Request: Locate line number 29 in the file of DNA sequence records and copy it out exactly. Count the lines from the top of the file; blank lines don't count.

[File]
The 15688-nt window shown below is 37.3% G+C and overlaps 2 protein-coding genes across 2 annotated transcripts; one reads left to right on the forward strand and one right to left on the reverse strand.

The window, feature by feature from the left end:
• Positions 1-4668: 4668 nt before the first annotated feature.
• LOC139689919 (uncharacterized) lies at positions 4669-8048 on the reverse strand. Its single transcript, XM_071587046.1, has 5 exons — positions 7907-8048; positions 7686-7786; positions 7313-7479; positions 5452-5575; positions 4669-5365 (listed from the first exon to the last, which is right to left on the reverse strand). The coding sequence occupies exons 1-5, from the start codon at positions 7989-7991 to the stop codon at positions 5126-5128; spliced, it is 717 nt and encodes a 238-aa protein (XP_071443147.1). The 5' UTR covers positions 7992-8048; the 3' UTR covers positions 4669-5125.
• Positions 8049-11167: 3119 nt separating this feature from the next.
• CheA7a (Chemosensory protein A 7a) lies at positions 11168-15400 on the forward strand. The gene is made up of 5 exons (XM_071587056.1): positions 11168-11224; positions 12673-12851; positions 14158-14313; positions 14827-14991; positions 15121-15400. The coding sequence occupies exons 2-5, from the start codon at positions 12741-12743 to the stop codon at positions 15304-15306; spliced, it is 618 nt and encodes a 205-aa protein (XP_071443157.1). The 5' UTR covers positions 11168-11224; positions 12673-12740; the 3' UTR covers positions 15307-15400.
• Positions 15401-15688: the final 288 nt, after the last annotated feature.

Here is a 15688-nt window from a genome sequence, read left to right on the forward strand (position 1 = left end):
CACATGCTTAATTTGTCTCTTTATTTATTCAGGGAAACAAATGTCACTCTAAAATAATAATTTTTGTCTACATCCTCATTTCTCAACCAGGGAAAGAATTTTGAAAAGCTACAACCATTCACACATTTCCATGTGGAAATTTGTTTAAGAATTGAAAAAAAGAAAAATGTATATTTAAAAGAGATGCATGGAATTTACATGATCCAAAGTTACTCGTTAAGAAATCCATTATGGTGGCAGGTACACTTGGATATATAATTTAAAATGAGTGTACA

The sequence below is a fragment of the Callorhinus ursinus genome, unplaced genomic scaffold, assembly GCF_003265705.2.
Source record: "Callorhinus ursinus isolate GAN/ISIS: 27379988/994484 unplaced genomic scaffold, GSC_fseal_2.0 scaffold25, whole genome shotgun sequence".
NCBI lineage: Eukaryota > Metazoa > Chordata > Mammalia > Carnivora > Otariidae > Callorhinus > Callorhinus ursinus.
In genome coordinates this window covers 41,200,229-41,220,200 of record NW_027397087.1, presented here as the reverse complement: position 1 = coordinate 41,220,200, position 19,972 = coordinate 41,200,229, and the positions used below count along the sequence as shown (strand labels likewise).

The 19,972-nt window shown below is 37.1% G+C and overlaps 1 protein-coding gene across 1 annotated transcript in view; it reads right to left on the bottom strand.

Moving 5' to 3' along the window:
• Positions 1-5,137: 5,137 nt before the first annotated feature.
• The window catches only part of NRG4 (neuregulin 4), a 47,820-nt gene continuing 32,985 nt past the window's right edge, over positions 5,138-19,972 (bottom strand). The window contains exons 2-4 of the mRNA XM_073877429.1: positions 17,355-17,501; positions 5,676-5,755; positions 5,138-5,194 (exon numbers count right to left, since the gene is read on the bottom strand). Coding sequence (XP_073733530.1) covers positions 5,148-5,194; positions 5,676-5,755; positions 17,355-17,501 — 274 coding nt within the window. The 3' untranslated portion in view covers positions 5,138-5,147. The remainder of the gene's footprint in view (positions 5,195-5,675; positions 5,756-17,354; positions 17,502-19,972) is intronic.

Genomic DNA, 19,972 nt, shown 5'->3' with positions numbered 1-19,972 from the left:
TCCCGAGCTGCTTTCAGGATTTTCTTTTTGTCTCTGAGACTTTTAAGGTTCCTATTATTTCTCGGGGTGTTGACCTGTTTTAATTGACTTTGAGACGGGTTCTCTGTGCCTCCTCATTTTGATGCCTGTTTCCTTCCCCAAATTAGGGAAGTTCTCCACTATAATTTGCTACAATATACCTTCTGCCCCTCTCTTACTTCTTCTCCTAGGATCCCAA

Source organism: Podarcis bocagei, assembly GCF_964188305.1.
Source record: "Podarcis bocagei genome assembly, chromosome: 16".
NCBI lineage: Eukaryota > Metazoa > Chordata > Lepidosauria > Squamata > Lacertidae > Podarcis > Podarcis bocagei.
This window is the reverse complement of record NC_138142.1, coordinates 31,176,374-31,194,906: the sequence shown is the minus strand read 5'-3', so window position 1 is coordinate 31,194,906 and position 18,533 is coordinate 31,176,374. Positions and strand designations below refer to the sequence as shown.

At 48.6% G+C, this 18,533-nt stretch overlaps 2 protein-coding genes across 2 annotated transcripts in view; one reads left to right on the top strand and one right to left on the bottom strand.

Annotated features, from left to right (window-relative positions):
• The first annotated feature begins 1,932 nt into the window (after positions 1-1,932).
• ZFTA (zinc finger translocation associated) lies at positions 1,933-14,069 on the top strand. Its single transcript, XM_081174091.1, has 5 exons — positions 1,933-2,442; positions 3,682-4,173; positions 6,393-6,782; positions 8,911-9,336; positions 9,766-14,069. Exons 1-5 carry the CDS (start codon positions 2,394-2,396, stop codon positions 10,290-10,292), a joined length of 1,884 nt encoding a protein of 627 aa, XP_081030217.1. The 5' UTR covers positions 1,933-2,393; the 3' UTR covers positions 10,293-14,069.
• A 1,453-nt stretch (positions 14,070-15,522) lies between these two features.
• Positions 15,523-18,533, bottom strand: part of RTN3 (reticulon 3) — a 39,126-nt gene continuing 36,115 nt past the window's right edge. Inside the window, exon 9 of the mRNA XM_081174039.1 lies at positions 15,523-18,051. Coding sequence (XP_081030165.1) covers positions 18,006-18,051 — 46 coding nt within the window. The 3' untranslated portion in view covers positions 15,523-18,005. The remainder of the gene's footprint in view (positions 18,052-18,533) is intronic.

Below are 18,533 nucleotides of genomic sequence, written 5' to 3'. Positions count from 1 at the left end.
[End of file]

• Positions 15,523-18,533, bottom strand: part of RTN3 (reticulon 3) — a 39,126-nt gene continuing 36,115 nt past the window's right edge. Inside the window, exon 9 of the mRNA XM_081174039.1 lies at positions 15,523-18,051. Coding sequence (XP_081030165.1) covers positions 18,006-18,051 — 46 coding nt within the window. The 3' untranslated portion in view covers positions 15,523-18,005. The remainder of the gene's footprint in view (positions 18,052-18,533) is intronic.